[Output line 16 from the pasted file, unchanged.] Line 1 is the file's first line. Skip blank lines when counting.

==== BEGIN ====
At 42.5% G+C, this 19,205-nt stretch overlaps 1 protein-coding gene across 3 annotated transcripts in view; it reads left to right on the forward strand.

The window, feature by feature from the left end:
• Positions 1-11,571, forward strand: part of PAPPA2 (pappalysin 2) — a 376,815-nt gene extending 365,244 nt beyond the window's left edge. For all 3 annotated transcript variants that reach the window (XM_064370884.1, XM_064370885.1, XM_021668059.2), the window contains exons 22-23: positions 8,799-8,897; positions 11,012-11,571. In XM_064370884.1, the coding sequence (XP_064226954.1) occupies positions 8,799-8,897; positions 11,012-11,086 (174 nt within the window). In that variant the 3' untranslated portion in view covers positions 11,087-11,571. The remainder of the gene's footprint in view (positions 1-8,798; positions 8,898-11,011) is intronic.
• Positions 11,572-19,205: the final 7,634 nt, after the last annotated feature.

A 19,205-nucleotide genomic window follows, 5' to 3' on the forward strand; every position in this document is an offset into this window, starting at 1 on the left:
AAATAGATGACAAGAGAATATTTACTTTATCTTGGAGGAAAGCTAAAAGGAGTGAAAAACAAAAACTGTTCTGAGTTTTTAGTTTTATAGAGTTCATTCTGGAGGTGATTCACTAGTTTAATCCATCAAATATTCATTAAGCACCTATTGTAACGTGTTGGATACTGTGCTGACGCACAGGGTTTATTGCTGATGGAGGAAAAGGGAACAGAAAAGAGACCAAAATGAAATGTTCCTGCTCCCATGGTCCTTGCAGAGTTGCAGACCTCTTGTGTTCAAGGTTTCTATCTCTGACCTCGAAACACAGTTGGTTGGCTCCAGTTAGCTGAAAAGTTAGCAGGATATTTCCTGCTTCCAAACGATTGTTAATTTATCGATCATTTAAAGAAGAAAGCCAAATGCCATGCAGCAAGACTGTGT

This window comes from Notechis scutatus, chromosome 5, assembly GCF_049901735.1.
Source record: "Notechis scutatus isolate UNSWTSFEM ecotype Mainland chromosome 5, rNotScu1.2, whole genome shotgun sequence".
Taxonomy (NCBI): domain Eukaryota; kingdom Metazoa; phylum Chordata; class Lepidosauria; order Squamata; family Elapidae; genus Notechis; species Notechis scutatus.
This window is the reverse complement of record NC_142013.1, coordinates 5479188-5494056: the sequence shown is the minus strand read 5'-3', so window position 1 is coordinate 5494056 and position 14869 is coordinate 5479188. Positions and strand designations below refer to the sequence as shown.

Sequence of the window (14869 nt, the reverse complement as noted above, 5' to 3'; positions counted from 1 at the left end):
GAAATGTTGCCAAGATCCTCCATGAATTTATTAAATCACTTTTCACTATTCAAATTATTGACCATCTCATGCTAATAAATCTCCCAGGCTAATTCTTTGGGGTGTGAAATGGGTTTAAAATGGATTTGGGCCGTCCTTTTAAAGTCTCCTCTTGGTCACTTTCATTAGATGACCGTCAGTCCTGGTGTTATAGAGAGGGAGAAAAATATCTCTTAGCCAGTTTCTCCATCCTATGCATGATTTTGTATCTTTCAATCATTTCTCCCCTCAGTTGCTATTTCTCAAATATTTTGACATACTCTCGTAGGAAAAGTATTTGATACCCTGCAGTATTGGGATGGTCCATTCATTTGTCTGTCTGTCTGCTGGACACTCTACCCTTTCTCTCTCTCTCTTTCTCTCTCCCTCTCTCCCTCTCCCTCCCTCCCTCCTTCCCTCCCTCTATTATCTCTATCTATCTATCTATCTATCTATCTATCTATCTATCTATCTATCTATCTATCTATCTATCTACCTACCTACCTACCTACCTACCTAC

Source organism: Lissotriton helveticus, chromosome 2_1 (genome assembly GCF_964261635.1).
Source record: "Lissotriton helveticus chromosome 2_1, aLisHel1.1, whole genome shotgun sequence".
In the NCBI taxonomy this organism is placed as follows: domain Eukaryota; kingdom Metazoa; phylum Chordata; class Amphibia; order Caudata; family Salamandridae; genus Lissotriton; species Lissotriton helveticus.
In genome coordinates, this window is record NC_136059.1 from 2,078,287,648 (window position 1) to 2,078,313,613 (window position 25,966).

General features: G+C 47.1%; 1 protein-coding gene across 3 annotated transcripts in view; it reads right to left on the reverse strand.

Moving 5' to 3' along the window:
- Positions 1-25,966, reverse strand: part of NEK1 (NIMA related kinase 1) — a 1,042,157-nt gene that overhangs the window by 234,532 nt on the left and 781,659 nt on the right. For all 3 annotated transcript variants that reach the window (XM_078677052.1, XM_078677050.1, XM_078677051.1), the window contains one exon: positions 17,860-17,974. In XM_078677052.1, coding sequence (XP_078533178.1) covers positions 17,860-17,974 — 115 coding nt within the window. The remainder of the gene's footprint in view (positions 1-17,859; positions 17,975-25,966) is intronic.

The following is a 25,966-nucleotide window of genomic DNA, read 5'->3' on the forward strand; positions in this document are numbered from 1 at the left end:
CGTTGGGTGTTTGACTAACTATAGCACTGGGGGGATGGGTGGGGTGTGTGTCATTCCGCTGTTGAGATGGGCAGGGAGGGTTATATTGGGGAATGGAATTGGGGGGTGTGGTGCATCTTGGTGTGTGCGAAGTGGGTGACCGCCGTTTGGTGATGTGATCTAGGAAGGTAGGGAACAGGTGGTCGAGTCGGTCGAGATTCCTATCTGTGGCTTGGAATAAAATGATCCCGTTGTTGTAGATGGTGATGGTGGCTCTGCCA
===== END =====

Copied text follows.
In genome coordinates, this window is record NC_136059.1 from 2,078,287,648 (window position 1) to 2,078,313,613 (window position 25,966).